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Monday, August 1, 2005

Adding to the Arsenal

SEARCH-AND-RESCUE CREWS ARE benefiting from ongoing advancements in communications and navigation technology and now stand to get a little more help with a less exotic but critical item on their equipment lists--their aircraft hoists.

The growing use of personal locator beacons continue to transform search-and-rescue operations around the world, with the more capable waveform of the 406-MHz. units permitting greater relay of information from persons in distress and the satellite network they use supporting speedier location of the lost and troubled.

The greater utility of the 406-MHz. system, combined with the design limitations of the 121.5 and 243 MHz. units means that the latter are steadily marching toward obsolescence. Given the rate of false alarms from 121.5-MHz. units, the inability to compare signals to a database of registered users and the lesser capability of the units, Cospas-Sarsat--the international SAR satellite system coordinated by the United States, Russian, Canada and France will stop supporting 121.5-/243-MHz. service on Feb. 1, 2009.

The 406-MHz. units make fuller use of the low Earth orbit and geosynchronous satellite constellations that detect and relay their signals. The low satellites orbit about 600 mi. (967 km.) above us, which gives them a period--or time to complete a full orbit--or about 100 min. That means it takes one of these satellites about 15 min. to rise above the horizon, pass over you and drop below the opposite horizon. The frequency and speed of these passes allow sensors on these satellites to determine the location of a 406-MHz. signal (using Doppler-shift calculations) to within about 3 mi. (4.8 km.) (The accuracy is about 12 mi. (19 km.) for 121.5-/243-MHz. signals.)

Because they are relatively close to the Earth, these satellites can only "see" a swath of the surface about 4,000 mi. (6,437 km.), which means it may take several passes for the low constellation to detect a distress signal.

Enter the geosynchronous satellites, which orbit 22,300 mi. (35,888 km.) from Earth. At that distance, they stay in the same spot over the surface. Because there is no relative movement, they can't determine location as accurately as their low counterparts. But with four of these birds in place above the equator, virtually all of the Earth's surface between 80 deg. N. and 80. deg. S. Lat. is constantly observed.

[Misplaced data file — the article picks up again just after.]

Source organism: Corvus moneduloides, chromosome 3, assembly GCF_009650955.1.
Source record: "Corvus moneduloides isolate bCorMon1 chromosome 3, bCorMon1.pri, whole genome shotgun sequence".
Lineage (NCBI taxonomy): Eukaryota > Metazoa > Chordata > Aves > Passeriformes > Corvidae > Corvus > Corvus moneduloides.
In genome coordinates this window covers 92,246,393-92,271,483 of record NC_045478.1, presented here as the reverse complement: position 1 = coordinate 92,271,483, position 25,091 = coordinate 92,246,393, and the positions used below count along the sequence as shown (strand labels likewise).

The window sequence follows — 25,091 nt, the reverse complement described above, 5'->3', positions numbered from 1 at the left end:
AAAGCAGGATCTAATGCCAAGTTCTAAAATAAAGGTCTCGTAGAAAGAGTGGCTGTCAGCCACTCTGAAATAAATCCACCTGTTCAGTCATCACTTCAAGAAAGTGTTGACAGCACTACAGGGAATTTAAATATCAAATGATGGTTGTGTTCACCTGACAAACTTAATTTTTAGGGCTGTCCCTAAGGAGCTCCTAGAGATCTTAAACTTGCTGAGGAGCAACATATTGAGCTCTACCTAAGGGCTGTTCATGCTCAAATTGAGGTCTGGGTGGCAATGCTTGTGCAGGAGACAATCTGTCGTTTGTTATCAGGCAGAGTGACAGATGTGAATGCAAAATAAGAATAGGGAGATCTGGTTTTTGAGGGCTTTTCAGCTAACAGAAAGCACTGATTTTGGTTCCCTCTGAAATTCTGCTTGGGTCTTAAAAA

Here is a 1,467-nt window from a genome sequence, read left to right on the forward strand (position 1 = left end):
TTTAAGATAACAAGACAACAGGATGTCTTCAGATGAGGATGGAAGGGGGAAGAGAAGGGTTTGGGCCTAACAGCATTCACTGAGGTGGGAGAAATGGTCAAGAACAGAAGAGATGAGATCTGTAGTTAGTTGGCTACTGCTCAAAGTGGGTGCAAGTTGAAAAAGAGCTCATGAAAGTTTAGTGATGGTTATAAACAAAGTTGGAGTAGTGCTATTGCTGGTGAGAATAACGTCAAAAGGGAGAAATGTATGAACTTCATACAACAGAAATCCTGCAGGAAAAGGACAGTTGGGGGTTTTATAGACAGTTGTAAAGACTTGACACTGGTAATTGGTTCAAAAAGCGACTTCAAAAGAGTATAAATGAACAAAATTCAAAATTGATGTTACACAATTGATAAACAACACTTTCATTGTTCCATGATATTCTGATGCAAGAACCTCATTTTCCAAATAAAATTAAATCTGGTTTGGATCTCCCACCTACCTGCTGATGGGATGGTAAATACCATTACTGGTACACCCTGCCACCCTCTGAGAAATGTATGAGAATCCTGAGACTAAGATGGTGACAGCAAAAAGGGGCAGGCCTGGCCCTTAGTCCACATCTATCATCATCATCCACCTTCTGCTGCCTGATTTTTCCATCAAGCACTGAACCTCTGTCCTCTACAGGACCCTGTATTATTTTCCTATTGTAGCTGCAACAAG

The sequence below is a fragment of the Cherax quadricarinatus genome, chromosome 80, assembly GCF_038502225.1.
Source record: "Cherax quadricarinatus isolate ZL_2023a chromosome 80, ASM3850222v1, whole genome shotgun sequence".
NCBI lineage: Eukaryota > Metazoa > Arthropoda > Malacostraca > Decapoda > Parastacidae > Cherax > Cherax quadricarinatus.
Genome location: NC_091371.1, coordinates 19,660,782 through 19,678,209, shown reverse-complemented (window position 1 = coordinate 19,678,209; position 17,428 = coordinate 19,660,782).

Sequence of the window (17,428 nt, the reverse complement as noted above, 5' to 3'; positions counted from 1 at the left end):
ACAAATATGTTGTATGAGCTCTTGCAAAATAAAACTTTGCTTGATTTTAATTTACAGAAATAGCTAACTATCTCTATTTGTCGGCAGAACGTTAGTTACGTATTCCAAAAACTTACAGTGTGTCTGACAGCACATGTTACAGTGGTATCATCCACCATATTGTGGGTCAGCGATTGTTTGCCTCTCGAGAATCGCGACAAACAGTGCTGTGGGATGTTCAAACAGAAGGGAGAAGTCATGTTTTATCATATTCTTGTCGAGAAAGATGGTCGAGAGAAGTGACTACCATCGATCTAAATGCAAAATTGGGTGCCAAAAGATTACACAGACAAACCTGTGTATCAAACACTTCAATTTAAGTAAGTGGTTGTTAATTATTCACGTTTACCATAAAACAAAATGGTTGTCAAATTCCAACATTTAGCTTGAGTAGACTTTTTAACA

That means a distress signal is detected almost immediately. (They only detect 406-MHz. signals.) The geosynchronous satellites' coverage of the polar regions, above 80 deg. Lat. is limited, however.

Because the geosynchronous satellites can't accurately determine the location of a signal, protocols for 406-MHz. units embed position data derived from the GPS constellation in their distress signal. The signal also includes information on the identity of the registered user.

Techtest, Ltd., part of the H R Smith Group of Companies, is among the vendors offering advanced personal locator beacons. Techtest's Series 500-27 GPS beacon recently was tested by the U.S. Coast Guard for the COSPAS-SARSAT Joint Committee to assess overall system performance, accuracy, availability and timeliness. According to Barry Thrower, Business Development Manager for the H R Smith Group, the tests showed that 500-27 beacon gave 100-percent message availability and delivered a 90-percent success rate in transmitting positional data to within 0.6 mi. (1 km.) accuracy.

It also achieved a 100-percent success rate in determining accuracy within 3 mi. (5 km.). In addition, the beacon was consistently in the top grouping for a range of land and sea trials which included varying degrees of GPS visibility. Of particular note, the Techtest beacon was the only product to successfully penetrate a high-density tree canopy.

As for the less exotic equipment, hoists tend to evolve slowly. Goodrich, for instance, is promoting is A.C.-powered and translating-drum hoists, and is looking at prospects for installed embedded hoists, a la the V-22 configuration, on new aircraft in development. On the V-22, the hoist is built into the aircraft, with its cable fed along a boom over the hatch.

Both Breeze-Eastern and Goodrich are focusing in the near term on improving their customer service by stocking up on spare hoists and parts, moving toward around-the-clock availability of field technicians and tech support and reducing turn-around time on units sent in for repairs.

Goodrich also is looking at a number of options for new installations of its hoists. It is working with the Los Angeles County Fire Dept. on development of a "plug-and-play" configuration in which a Goodrich hoist would interface with the system control and power connections for a Breeze-Eastern unit.

The company also is working on adapting its hoist installation on Eurocopter's EC135 for use on AS350 B3's operated by the San Bernadino County, Calif. Sheriff's Dept. That department was to display an aircraft in the configuration at last month's Airborne Law Enforcement Assn. annual meeting in Reno, Nev.

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